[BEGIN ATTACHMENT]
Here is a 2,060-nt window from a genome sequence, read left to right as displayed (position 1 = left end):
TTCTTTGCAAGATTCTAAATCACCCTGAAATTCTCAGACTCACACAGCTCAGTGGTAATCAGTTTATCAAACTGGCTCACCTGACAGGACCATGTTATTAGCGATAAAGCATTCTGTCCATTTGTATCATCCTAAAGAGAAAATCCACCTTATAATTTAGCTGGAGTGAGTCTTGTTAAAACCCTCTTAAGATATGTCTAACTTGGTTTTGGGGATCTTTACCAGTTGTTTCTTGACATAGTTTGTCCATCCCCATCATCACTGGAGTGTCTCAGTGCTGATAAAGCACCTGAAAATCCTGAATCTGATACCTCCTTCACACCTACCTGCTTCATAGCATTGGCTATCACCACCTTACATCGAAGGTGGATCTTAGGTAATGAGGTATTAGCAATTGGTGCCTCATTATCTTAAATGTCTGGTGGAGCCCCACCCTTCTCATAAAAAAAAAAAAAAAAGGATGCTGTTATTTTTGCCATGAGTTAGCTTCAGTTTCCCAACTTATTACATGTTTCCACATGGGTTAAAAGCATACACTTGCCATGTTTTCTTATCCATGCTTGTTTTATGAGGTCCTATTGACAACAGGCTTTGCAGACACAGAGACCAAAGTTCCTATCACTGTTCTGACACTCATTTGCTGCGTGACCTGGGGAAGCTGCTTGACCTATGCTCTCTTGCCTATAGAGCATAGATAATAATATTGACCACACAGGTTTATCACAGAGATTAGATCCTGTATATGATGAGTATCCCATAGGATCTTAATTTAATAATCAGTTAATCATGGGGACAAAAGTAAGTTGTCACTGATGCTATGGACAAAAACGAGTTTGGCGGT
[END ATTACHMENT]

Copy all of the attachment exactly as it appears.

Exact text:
Here is a 2,060-nt window from a genome sequence, read left to right as displayed (position 1 = left end):
TTCTTTGCAAGATTCTAAATCACCCTGAAATTCTCAGACTCACACAGCTCAGTGGTAATCAGTTTATCAAACTGGCTCACCTGACAGGACCATGTTATTAGCGATAAAGCATTCTGTCCATTTGTATCATCCTAAAGAGAAAATCCACCTTATAATTTAGCTGGAGTGAGTCTTGTTAAAACCCTCTTAAGATATGTCTAACTTGGTTTTGGGGATCTTTACCAGTTGTTTCTTGACATAGTTTGTCCATCCCCATCATCACTGGAGTGTCTCAGTGCTGATAAAGCACCTGAAAATCCTGAATCTGATACCTCCTTCACACCTACCTGCTTCATAGCATTGGCTATCACCACCTTACATCGAAGGTGGATCTTAGGTAATGAGGTATTAGCAATTGGTGCCTCATTATCTTAAATGTCTGGTGGAGCCCCACCCTTCTCATAAAAAAAAAAAAAAAAGGATGCTGTTATTTTTGCCATGAGTTAGCTTCAGTTTCCCAACTTATTACATGTTTCCACATGGGTTAAAAGCATACACTTGCCATGTTTTCTTATCCATGCTTGTTTTATGAGGTCCTATTGACAACAGGCTTTGCAGACACAGAGACCAAAGTTCCTATCACTGTTCTGACACTCATTTGCTGCGTGACCTGGGGAAGCTGCTTGACCTATGCTCTCTTGCCTATAGAGCATAGATAATAATATTGACCACACAGGTTTATCACAGAGATTAGATCCTGTATATGATGAGTATCCCATAGGATCTTAATTTAATAATCAGTTAATCATGGGGACAAAAGTAAGTTGTCACTGATGCTATGGACAAAAACGAGTTTGGCGGT